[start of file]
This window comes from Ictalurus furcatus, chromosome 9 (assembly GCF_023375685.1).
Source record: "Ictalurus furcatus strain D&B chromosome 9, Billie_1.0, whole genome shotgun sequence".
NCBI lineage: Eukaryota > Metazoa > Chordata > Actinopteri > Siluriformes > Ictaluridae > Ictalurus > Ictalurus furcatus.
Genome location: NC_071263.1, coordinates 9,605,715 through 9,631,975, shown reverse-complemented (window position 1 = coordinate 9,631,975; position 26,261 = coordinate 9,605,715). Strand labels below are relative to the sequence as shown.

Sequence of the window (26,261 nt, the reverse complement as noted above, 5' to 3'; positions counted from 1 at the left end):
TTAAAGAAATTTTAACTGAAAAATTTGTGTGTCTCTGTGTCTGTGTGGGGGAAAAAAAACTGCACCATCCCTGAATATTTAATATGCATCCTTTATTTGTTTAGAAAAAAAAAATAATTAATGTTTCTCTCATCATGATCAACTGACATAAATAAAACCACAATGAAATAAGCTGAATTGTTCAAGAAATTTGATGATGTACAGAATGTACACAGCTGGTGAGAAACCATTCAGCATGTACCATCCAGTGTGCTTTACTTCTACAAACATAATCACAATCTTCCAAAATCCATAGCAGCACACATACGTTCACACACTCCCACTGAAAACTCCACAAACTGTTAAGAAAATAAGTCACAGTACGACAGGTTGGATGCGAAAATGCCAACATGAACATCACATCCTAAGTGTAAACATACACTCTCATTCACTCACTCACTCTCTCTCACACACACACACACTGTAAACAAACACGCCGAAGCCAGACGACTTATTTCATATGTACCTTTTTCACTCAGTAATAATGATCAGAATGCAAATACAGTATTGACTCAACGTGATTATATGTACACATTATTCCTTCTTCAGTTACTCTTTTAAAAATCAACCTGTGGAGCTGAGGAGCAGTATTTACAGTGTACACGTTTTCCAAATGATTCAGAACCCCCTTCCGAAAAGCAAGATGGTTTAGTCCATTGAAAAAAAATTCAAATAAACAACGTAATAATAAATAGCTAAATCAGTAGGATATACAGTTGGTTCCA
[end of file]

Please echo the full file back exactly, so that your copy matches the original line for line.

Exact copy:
This window comes from Ictalurus furcatus, chromosome 9 (assembly GCF_023375685.1).
Source record: "Ictalurus furcatus strain D&B chromosome 9, Billie_1.0, whole genome shotgun sequence".
NCBI lineage: Eukaryota > Metazoa > Chordata > Actinopteri > Siluriformes > Ictaluridae > Ictalurus > Ictalurus furcatus.
Genome location: NC_071263.1, coordinates 9,605,715 through 9,631,975, shown reverse-complemented (window position 1 = coordinate 9,631,975; position 26,261 = coordinate 9,605,715). Strand labels below are relative to the sequence as shown.

Sequence of the window (26,261 nt, the reverse complement as noted above, 5' to 3'; positions counted from 1 at the left end):
TTAAAGAAATTTTAACTGAAAAATTTGTGTGTCTCTGTGTCTGTGTGGGGGAAAAAAAACTGCACCATCCCTGAATATTTAATATGCATCCTTTATTTGTTTAGAAAAAAAAAATAATTAATGTTTCTCTCATCATGATCAACTGACATAAATAAAACCACAATGAAATAAGCTGAATTGTTCAAGAAATTTGATGATGTACAGAATGTACACAGCTGGTGAGAAACCATTCAGCATGTACCATCCAGTGTGCTTTACTTCTACAAACATAATCACAATCTTCCAAAATCCATAGCAGCACACATACGTTCACACACTCCCACTGAAAACTCCACAAACTGTTAAGAAAATAAGTCACAGTACGACAGGTTGGATGCGAAAATGCCAACATGAACATCACATCCTAAGTGTAAACATACACTCTCATTCACTCACTCACTCTCTCTCACACACACACACACTGTAAACAAACACGCCGAAGCCAGACGACTTATTTCATATGTACCTTTTTCACTCAGTAATAATGATCAGAATGCAAATACAGTATTGACTCAACGTGATTATATGTACACATTATTCCTTCTTCAGTTACTCTTTTAAAAATCAACCTGTGGAGCTGAGGAGCAGTATTTACAGTGTACACGTTTTCCAAATGATTCAGAACCCCCTTCCGAAAAGCAAGATGGTTTAGTCCATTGAAAAAAAATTCAAATAAACAACGTAATAATAAATAGCTAAATCAGTAGGATATACAGTTGGTTCCA